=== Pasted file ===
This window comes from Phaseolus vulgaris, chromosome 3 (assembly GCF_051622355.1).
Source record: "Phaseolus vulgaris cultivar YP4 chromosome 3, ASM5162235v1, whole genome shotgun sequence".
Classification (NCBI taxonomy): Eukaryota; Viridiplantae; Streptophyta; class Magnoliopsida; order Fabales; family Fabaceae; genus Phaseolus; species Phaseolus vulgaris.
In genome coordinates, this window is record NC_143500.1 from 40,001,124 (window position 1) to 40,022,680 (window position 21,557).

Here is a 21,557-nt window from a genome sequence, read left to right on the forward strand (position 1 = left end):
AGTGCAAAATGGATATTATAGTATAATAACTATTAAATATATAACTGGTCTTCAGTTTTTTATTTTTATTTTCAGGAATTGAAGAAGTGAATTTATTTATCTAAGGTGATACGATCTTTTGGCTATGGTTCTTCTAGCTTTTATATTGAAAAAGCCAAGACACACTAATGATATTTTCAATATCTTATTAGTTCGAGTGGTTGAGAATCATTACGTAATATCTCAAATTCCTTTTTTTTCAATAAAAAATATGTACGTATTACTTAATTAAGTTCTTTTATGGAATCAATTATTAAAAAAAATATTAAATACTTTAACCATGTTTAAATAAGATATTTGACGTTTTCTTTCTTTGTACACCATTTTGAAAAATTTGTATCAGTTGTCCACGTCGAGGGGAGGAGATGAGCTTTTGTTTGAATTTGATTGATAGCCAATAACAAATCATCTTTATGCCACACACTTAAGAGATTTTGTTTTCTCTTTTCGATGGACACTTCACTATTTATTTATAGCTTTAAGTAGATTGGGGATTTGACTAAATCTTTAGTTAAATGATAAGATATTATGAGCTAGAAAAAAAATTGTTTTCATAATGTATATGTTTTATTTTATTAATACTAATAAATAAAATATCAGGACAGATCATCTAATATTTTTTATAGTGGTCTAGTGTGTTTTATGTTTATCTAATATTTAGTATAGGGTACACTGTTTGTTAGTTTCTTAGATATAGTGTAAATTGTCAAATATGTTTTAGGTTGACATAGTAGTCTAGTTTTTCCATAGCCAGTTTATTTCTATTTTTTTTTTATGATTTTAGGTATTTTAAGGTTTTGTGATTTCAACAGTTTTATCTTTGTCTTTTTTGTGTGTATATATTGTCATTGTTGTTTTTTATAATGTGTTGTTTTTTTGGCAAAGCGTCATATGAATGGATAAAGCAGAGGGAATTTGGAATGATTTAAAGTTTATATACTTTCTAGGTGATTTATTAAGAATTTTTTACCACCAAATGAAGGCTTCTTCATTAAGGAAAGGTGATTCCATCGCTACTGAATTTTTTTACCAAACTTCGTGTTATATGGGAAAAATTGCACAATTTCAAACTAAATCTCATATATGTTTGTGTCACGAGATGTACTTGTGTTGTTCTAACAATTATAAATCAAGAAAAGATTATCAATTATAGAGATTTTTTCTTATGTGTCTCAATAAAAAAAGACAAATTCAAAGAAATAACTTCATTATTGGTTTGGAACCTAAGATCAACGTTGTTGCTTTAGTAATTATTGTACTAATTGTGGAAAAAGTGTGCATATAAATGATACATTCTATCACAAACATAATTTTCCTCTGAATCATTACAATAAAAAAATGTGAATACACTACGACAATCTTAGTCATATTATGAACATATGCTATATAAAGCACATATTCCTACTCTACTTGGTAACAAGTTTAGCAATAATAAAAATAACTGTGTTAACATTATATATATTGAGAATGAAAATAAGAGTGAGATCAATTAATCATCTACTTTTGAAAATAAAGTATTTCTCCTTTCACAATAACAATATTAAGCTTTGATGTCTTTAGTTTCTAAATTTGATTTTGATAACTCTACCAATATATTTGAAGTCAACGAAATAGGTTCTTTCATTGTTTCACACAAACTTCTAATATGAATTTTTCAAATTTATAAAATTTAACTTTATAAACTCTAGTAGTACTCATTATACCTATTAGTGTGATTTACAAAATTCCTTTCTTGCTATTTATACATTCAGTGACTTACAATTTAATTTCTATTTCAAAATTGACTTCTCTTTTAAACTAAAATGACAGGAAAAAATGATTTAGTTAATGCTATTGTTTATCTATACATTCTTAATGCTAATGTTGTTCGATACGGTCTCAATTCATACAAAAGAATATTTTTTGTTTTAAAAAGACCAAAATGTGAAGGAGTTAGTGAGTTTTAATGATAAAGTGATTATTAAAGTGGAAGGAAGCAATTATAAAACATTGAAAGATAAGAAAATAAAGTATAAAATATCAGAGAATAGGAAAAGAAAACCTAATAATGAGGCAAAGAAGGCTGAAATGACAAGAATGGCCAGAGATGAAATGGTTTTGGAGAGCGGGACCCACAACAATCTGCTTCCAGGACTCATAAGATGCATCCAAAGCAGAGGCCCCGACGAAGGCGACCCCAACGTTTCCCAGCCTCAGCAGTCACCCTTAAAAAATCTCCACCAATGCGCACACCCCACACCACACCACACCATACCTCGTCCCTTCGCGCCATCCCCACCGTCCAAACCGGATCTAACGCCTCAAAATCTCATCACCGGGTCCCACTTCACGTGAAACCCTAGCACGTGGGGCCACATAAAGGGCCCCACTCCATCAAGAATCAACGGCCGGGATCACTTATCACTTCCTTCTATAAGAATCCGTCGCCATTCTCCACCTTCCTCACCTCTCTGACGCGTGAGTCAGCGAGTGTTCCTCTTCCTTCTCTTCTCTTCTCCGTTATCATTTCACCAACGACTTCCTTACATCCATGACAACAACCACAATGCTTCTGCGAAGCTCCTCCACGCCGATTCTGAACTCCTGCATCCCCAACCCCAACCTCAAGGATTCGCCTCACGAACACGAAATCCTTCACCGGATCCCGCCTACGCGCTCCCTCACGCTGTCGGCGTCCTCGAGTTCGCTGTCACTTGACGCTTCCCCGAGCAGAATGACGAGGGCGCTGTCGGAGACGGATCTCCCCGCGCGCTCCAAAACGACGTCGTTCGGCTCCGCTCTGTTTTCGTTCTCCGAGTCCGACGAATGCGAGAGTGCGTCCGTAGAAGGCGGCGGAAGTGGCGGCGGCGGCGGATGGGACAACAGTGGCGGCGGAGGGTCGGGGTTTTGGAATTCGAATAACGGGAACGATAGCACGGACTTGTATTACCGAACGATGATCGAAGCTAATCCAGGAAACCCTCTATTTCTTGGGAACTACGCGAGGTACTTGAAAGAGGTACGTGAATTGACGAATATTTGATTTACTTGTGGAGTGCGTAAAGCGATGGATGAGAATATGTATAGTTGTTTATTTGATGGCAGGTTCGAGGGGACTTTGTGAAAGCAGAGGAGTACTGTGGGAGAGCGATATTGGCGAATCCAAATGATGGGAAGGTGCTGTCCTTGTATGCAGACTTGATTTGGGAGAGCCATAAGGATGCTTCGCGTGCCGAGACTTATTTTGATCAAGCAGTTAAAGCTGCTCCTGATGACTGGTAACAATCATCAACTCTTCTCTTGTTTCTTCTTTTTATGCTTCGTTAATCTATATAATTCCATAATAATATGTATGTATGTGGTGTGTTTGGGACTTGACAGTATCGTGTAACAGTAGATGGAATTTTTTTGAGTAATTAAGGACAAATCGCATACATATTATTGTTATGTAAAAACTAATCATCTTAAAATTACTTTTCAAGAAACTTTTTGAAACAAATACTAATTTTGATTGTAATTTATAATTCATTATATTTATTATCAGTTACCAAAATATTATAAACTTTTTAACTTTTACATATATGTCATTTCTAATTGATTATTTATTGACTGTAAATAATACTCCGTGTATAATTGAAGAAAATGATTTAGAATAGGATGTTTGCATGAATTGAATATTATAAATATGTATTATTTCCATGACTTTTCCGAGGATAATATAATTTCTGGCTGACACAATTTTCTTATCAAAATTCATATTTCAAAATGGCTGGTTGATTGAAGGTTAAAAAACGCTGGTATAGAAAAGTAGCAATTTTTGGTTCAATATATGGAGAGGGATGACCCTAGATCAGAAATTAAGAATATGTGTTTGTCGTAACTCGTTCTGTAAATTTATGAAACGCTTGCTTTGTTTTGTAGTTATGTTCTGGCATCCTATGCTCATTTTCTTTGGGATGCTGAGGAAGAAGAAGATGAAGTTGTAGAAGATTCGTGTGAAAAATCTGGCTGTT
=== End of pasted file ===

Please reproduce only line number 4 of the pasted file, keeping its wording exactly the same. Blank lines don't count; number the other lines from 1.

In genome coordinates, this window is record NC_143500.1 from 40,001,124 (window position 1) to 40,022,680 (window position 21,557).